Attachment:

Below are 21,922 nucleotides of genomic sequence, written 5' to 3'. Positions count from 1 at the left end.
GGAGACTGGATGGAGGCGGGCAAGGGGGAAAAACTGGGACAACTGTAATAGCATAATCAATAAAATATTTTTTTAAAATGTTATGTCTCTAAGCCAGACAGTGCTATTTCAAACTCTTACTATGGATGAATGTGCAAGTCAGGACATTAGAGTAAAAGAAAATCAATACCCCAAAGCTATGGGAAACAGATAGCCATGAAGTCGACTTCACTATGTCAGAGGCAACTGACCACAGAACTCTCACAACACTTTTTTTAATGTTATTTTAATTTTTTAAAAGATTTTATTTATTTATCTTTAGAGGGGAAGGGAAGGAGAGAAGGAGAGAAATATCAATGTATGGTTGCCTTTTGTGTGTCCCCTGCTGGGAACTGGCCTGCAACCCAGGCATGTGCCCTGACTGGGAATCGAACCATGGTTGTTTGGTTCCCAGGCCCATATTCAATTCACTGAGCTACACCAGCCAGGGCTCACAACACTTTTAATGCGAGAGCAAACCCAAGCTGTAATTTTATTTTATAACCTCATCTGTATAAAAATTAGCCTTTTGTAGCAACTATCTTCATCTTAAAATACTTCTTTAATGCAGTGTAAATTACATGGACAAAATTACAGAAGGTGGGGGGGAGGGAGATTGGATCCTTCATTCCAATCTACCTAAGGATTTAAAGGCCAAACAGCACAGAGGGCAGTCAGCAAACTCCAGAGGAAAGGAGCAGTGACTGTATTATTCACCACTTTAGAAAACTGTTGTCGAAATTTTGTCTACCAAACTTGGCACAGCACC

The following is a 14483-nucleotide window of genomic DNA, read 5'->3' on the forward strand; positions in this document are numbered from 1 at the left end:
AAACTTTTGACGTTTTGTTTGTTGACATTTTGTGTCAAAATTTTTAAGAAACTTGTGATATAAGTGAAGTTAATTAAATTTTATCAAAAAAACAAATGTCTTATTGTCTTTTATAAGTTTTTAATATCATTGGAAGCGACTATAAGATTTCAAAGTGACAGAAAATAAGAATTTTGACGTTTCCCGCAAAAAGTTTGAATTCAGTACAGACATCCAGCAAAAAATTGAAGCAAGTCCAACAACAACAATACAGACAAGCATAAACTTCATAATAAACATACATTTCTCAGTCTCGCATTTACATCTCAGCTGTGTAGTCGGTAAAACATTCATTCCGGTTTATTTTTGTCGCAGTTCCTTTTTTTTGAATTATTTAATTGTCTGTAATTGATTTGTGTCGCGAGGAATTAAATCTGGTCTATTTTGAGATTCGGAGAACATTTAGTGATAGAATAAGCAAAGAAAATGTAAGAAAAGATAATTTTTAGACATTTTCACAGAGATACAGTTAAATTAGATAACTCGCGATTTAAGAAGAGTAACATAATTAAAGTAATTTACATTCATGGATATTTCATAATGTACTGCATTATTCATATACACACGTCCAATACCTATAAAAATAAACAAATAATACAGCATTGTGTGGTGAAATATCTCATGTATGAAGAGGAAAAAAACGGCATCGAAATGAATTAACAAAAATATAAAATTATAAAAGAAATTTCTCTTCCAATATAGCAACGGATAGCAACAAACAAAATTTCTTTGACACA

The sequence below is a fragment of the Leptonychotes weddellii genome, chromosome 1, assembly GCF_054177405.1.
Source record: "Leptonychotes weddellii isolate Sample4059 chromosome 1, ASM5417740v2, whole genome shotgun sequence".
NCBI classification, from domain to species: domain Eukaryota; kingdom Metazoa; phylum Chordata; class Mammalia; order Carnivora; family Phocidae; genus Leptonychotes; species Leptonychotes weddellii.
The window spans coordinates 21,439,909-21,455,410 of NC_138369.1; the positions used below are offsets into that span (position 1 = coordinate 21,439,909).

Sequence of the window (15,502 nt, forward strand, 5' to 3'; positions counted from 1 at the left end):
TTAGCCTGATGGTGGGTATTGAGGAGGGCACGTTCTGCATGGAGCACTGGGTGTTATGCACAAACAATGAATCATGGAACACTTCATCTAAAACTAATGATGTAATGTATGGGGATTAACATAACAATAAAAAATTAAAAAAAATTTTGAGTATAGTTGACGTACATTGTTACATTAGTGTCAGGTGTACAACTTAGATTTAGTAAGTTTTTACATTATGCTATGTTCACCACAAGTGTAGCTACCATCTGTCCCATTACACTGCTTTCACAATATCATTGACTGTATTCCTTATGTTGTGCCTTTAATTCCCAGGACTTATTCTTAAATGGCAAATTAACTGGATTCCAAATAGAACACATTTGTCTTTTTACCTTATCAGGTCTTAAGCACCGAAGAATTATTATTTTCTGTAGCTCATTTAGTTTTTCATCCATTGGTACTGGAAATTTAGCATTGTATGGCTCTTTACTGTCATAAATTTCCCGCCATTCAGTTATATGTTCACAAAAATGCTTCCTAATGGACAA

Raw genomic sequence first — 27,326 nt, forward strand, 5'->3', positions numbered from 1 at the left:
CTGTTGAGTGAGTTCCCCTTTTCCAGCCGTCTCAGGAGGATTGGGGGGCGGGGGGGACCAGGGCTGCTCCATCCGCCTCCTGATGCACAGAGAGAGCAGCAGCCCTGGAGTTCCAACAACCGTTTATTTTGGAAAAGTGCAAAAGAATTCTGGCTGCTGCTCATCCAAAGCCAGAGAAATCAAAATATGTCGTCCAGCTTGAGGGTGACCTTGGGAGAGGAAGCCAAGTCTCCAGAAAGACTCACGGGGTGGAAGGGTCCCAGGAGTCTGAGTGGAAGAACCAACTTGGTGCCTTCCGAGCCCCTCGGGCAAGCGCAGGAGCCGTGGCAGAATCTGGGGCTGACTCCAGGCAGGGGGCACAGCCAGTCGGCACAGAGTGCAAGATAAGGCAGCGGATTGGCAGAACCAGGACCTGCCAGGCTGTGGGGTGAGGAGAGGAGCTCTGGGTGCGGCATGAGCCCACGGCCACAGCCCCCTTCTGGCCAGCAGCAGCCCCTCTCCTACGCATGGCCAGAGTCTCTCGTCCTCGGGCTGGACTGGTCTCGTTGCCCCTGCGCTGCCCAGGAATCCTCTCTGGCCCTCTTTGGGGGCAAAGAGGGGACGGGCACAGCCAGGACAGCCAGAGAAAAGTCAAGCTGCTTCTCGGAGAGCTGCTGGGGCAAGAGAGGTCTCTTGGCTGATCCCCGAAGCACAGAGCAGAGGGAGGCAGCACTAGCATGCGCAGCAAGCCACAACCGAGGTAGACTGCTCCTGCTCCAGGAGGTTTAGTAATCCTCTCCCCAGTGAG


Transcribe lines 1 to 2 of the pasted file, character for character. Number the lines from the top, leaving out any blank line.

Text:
Below are 21,922 nucleotides of genomic sequence, written 5' to 3'. Positions count from 1 at the left end.
GGAGACTGGATGGAGGCGGGCAAGGGGGAAAAACTGGGACAACTGTAATAGCATAATCAATAAAATATTTTTTTAAAATGTTATGTCTCTAAGCCAGACAGTGCTATTTCAAACTCTTACTATGGATGAATGTGCAAGTCAGGACATTAGAGTAAAAGAAAATCAATACCCCAAAGCTATGGGAAACAGATAGCCATGAAGTCGACTTCACTATGTCAGAGGCAACTGACCACAGAACTCTCACAACACTTTTTTTAATGTTATTTTAATTTTTTAAAAGATTTTATTTATTTATCTTTAGAGGGGAAGGGAAGGAGAGAAGGAGAGAAATATCAATGTATGGTTGCCTTTTGTGTGTCCCCTGCTGGGAACTGGCCTGCAACCCAGGCATGTGCCCTGACTGGGAATCGAACCATGGTTGTTTGGTTCCCAGGCCCATATTCAATTCACTGAGCTACACCAGCCAGGGCTCACAACACTTTTAATGCGAGAGCAAACCCAAGCTGTAATTTTATTTTATAACCTCATCTGTATAAAAATTAGCCTTTTGTAGCAACTATCTTCATCTTAAAATACTTCTTTAATGCAGTGTAAATTACATGGACAAAATTACAGAAGGTGGGGGGGAGGGAGATTGGATCCTTCATTCCAATCTACCTAAGGATTTAAAGGCCAAACAGCACAGAGGGCAGTCAGCAAACTCCAGAGGAAAGGAGCAGTGACTGTATTATTCACCACTTTAGAAAACTGTTGTCGAAATTTTGTCTACCAAACTTGGCACAGCACC